|Total facial height: N-Pg (mm)||Vertical linear measurement of facial dimension as measured from nasion (N) to pogonion (Pg)|
|Upper facial height: N-Sn (mm)||Vertical linear measurement of upper facial dimension as measured from nasion (N) to subnasale (Sn)|
|Lower facial height: Sn-Pg (mm)||Vertical linear measurement of lower facial dimension as measured from subnasale (Sn) to pogonion (Pg)|
|Vermilion height: LS-LI (mm)||Vertical linear measurement of lips from most prominent point of upper lip or labrale superior (LS) to most prominent point of lower lip or labrale inferior (LI)|
|Mouth width: Ch(R)-Ch(L) (mm)||Transverse linear measurement of mouth width from cheilion right Ch(R) to cheilion left Ch(L)|
|Total facial width: Tr(R)-Tr(L) (mm)||Transverse linear measurement of facial width as measured from tragion right Tr(R) to tragion left Tr(L)|
|Upper lip to E-line: LS to E-line (mm)||Anteroposterior linear position of upper lip (LS) to plane extending from tip of nose to most prominent point of chin (E-line)|
|Lower lip to E-line: LI to E-line (mm)||Anteroposterior linear position of lower lip (LI) to plane extending from tip of nose to most prominent point of chin (E-line)|
|Mandibular position vertically: Point B to axial plane (mm)||Vertical linear position of the deepest midline concavity on the mandibular symphysis (Point B) to the axial plane|
|Maxillary position vertically: Point A to axial plane (mm)||Vertical linear position of the deepest midline concavity on the maxilla (Point A)|
|Mandibular position AP: Point B to coronal plane (mm)||Anteroposterior (AP) linear position of the deepest midline concavity on the mndibular symphysis (Point B)|
|Maxillary position AP: Point A to coronal plane (mm)||Anteroposterior (AP) linear position of the deepest midline concavity on the maxilla (Point A)|
Ch(R) and Ch(L) to midsagittal plane (mm)
Ch(R) and Ch(L) to axial plane (mm)
|Transverse and vertical linear comparison of cheilion right Ch(R) and cheilion left Ch(L) positions|
|Soft-tissue lip thickness:
LS to maxillary central incisor (mm)
LI to mandibular central incisor (mm)
|AP linear measurement of most prominent point of upper lip (LS) to maxillary central incisor and lower lip (LI) to mandibular central incisor|
Exoc(R) and Exoc(L) to midsagittal plane (mm)
Exoc(R) and Exoc(L) to axial plane (mm)
|Transverse and vertical linear comparison of exocanthion right (Exoc[R]) and exocanthion left (Exoc[L]) positions|
Go(R) and Go(L) to midsagittal plane (mm)
Go(R) and Go(L) to axial plane (mm)
|Transverse and vertical linear comparison of gonion right (Go[R]) and gonion left (Go[L]) positions|
|Facial angle: N-Pn-Pg (°)||Angular measurement of soft-tissue profile measured from nasion (N) to pronasale (Pn) to pogonion (Pg)|
|Nasofacial angle: Pn-Sn-Pg (°)||Angular measurement of soft-tissue profile measured from pronasale (Pn) to subnasale (Sn) to pogonion (Pg)|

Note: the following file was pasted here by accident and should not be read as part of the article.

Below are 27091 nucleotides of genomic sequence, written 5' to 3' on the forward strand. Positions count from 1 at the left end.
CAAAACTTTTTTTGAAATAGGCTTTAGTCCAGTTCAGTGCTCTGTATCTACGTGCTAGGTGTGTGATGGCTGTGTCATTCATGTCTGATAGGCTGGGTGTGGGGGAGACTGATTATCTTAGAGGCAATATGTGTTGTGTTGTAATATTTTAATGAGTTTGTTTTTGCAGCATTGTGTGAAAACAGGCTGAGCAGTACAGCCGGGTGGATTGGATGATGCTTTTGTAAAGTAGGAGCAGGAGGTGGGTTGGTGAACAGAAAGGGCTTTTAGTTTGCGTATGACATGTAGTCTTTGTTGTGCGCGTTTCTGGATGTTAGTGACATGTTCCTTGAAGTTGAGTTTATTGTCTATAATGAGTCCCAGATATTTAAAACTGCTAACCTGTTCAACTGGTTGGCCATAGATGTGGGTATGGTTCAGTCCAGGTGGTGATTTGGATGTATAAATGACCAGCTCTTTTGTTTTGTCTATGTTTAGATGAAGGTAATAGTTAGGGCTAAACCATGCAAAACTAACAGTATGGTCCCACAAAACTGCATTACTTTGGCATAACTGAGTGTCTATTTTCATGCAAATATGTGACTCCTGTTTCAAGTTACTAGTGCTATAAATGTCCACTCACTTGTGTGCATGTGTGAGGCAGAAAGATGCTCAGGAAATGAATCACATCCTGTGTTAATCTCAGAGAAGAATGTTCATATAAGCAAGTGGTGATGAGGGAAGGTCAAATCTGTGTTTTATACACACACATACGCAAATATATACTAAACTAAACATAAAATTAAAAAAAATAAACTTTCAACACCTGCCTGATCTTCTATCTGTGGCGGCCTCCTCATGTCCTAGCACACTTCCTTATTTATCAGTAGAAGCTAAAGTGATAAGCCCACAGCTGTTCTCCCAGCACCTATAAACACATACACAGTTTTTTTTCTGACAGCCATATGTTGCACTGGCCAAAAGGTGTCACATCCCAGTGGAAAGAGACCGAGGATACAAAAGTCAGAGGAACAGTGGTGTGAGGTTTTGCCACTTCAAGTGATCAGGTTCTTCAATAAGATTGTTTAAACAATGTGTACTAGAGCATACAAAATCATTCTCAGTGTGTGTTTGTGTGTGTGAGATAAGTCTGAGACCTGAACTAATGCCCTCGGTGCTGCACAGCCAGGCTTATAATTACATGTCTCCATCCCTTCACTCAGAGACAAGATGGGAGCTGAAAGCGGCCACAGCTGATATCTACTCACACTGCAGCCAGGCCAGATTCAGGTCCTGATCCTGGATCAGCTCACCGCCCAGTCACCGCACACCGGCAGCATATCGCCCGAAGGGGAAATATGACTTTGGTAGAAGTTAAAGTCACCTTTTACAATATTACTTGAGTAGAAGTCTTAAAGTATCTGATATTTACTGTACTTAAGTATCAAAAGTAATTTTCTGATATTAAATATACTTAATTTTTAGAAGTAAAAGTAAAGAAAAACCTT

The skin segmentation view was further refined by choosing the initial refinement tool that is integrated in the software to remove the noise and excess areas that were not used in measurements ( Fig 2 ). Using the reference plane tool, hard-tissue reference planes were established first on each CBCT image showing the underlying skeletal structures. The midsagittal plane ran through nasion-anterior nasal spine-basion, the coronal plane passed through the most posterior and superior point of the condylar head, and the axial plane passed through porion and orbitale (Frankfort horizontal plane).
To standardize the position of each set of images, the segmented soft-tissue surface and the 3dMD photographic image were then superimposed by moving the 3dMD image manually onto the screen to coincide with the segmented soft-tissue surface of the CBCT image. The translucency of the 3dMD photograph was decreased to visualize the segmented soft-tissue surface data through the 3dMD data ( Fig 3 ). This process was performed from 3 planes (sagittal, coronal, and axial) to obtain the most accurate manual alignment between the images. The hard-tissue reference planes were matched on the soft-tissue CBCT image and the 3dMD photographic image and locked in position ( Fig 4 ). Landmarks were identified, and parameters were measured on each CBCT and 3dMD image separately using software measurement tools such as landmarking (soft-tissue landmarks) and calipers (distance and angular measurements) ( Fig 5 ).
Reliability was assessed by measuring the selected parameters of 10 randomly selected subjects. After registration and superimposition of the CBCT and 3dMD photographic images, the landmarks and the linear and angular parameters were identified on both the 3dMD images and the segmented soft-tissue surfaces of the CBCT images. All parameters were measured again by the same investigator 2 weeks later using the same workstation. The images were coded and randomized, and the primary investigator (T.E.M.) was blinded to the identity of the subjects. Measurements on the previous 10 subjects were repeated by a second investigator (A.A.G.) and compared for validity.